parenting is double tough. square that when you're raising traumatized kids. find time to catch him being good. do random acts of rocking and cuddling. build in some time to just feel tender toward him. and please, please, please, take some time to take care of yourself.
remember, if mama ain't happy, ain't nobody happy!
I'm not OP but I have to say greenrobin that was one of the best post I've read! I've been having some frustrations with escalating behaviors and everything you said just clicked! I think I love your mother too! LOL. Thanks so much.
(sorry this is SO long!)
It is ADMIRABLE that you are asking "what else can I do so I'm not punishing this kid constantly?"
Some kids are challenging, truly challenging. We may need to beef up our discipline outside of punishment a little. Discipline includes SO many things, but it's from prevention to setting the child up for success, to encouragement, to teaching, to guiding, to helping, to various types of consequences.
In another post, when I said something about consequences not having to be punishment, extreme, or rubbed into the child's face, it was mentioned that certain behaviors should be squashed for the best interest of the child. I absolutely agree! That is actually one of the main reasons I believe in non-punitive discipline. The child can't simply choose punishment instead of learning socially acceptable behavior.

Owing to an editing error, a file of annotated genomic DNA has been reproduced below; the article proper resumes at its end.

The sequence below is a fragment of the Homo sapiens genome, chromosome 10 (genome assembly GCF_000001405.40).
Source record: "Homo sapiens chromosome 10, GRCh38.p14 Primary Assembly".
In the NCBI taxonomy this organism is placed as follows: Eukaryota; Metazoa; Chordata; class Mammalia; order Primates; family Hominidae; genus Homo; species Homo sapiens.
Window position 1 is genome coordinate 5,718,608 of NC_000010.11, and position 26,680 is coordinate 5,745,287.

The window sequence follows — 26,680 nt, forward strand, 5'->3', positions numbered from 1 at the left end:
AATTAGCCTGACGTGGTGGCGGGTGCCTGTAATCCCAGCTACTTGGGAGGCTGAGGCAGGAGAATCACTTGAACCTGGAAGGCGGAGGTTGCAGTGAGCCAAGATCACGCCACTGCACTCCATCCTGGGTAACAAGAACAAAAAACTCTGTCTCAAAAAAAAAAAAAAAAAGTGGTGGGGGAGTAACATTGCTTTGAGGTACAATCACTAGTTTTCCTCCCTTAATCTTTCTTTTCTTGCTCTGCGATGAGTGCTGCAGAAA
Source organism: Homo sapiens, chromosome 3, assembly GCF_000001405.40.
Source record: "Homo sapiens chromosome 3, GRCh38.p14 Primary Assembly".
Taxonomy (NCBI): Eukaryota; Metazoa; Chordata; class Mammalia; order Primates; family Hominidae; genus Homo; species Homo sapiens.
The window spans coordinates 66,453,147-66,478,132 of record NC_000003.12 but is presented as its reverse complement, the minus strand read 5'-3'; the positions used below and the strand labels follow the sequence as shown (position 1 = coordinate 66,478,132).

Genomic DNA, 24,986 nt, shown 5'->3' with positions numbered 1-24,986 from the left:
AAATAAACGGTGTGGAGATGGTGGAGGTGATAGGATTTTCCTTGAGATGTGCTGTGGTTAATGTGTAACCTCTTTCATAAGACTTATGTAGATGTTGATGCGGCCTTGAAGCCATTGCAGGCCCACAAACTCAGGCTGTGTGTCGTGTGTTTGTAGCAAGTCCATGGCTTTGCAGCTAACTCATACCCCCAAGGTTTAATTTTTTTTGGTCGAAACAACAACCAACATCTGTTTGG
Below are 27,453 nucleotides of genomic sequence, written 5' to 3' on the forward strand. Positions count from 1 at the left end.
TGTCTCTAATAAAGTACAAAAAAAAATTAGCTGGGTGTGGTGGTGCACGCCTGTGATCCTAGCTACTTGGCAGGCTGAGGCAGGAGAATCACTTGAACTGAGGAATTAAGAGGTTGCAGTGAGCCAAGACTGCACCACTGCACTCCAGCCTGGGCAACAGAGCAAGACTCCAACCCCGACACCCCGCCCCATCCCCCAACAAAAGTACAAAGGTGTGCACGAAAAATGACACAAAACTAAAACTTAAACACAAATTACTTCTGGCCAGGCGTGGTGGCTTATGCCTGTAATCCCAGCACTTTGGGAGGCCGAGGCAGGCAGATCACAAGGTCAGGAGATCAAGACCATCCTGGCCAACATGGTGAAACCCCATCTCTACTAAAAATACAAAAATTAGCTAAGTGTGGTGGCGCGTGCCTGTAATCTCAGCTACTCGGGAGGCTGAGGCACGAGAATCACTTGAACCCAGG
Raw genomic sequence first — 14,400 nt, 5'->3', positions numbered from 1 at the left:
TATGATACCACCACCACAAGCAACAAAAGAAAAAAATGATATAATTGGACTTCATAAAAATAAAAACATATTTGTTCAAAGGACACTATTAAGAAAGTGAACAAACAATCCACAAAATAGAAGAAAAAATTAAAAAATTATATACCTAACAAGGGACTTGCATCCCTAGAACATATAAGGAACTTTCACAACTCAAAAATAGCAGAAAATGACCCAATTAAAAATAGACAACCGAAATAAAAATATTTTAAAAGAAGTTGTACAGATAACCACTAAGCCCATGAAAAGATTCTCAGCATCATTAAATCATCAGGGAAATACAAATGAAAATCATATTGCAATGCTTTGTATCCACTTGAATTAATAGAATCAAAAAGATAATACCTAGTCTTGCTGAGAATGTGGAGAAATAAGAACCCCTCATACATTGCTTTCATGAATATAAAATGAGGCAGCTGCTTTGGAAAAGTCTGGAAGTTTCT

With challenging kids, consistency is NUMBER ONE. It is with all kids, but not to the same degree. Some need as close to 100% as you can humanly get it. They also often need a great deal of firmness and clarity. They need the boundaries to be ABSOLUTE (brick walls) where there are no holes.
Which is my first suggestion. No holes. Did you mean what you said the first time? Sure you did. When we say "pick up the blocks," we don't say "start picking up the blocks by the time I get to three" (or ten or twenty). We meant it when we said it. Kids can learn to take you seriously if you follow through immediately also. The same thing goes with other things. "I'm going to get you a yogurt." Then within 10 seconds, hand him a yogurt. You can't say, "just a second" and then take 10 minutes. Your word has to be ironclad. So here, 1) say what you mean, 2) follow through immediately, every single time.